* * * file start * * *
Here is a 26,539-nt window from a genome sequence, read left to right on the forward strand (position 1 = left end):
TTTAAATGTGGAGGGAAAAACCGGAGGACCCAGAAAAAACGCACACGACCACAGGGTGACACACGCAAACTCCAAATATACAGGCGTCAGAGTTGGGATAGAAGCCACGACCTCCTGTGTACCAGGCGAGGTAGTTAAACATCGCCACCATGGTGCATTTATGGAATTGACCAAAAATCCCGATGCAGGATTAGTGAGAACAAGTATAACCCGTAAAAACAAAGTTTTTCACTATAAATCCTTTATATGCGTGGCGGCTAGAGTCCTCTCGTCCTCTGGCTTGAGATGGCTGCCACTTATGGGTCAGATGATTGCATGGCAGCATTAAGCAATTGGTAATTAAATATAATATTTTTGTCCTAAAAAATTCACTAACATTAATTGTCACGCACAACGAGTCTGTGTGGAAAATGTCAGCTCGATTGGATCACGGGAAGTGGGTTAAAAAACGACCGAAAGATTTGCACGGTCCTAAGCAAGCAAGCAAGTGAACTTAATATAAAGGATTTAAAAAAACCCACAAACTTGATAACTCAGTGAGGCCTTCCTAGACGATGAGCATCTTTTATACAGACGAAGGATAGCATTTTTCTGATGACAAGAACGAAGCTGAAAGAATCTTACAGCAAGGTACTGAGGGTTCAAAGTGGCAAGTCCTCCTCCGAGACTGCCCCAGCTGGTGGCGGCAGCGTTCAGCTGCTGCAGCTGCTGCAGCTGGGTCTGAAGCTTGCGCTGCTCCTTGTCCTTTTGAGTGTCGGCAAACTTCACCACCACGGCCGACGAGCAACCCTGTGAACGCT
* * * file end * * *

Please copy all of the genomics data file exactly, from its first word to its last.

Here is a 26,539-nt window from a genome sequence, read left to right on the forward strand (position 1 = left end):
TTTAAATGTGGAGGGAAAAACCGGAGGACCCAGAAAAAACGCACACGACCACAGGGTGACACACGCAAACTCCAAATATACAGGCGTCAGAGTTGGGATAGAAGCCACGACCTCCTGTGTACCAGGCGAGGTAGTTAAACATCGCCACCATGGTGCATTTATGGAATTGACCAAAAATCCCGATGCAGGATTAGTGAGAACAAGTATAACCCGTAAAAACAAAGTTTTTCACTATAAATCCTTTATATGCGTGGCGGCTAGAGTCCTCTCGTCCTCTGGCTTGAGATGGCTGCCACTTATGGGTCAGATGATTGCATGGCAGCATTAAGCAATTGGTAATTAAATATAATATTTTTGTCCTAAAAAATTCACTAACATTAATTGTCACGCACAACGAGTCTGTGTGGAAAATGTCAGCTCGATTGGATCACGGGAAGTGGGTTAAAAAACGACCGAAAGATTTGCACGGTCCTAAGCAAGCAAGCAAGTGAACTTAATATAAAGGATTTAAAAAAACCCACAAACTTGATAACTCAGTGAGGCCTTCCTAGACGATGAGCATCTTTTATACAGACGAAGGATAGCATTTTTCTGATGACAAGAACGAAGCTGAAAGAATCTTACAGCAAGGTACTGAGGGTTCAAAGTGGCAAGTCCTCCTCCGAGACTGCCCCAGCTGGTGGCGGCAGCGTTCAGCTGCTGCAGCTGCTGCAGCTGGGTCTGAAGCTTGCGCTGCTCCTTGTCCTTTTGAGTGTCGGCAAACTTCACCACCACGGCCGACGAGCAACCCTGTGAACGCT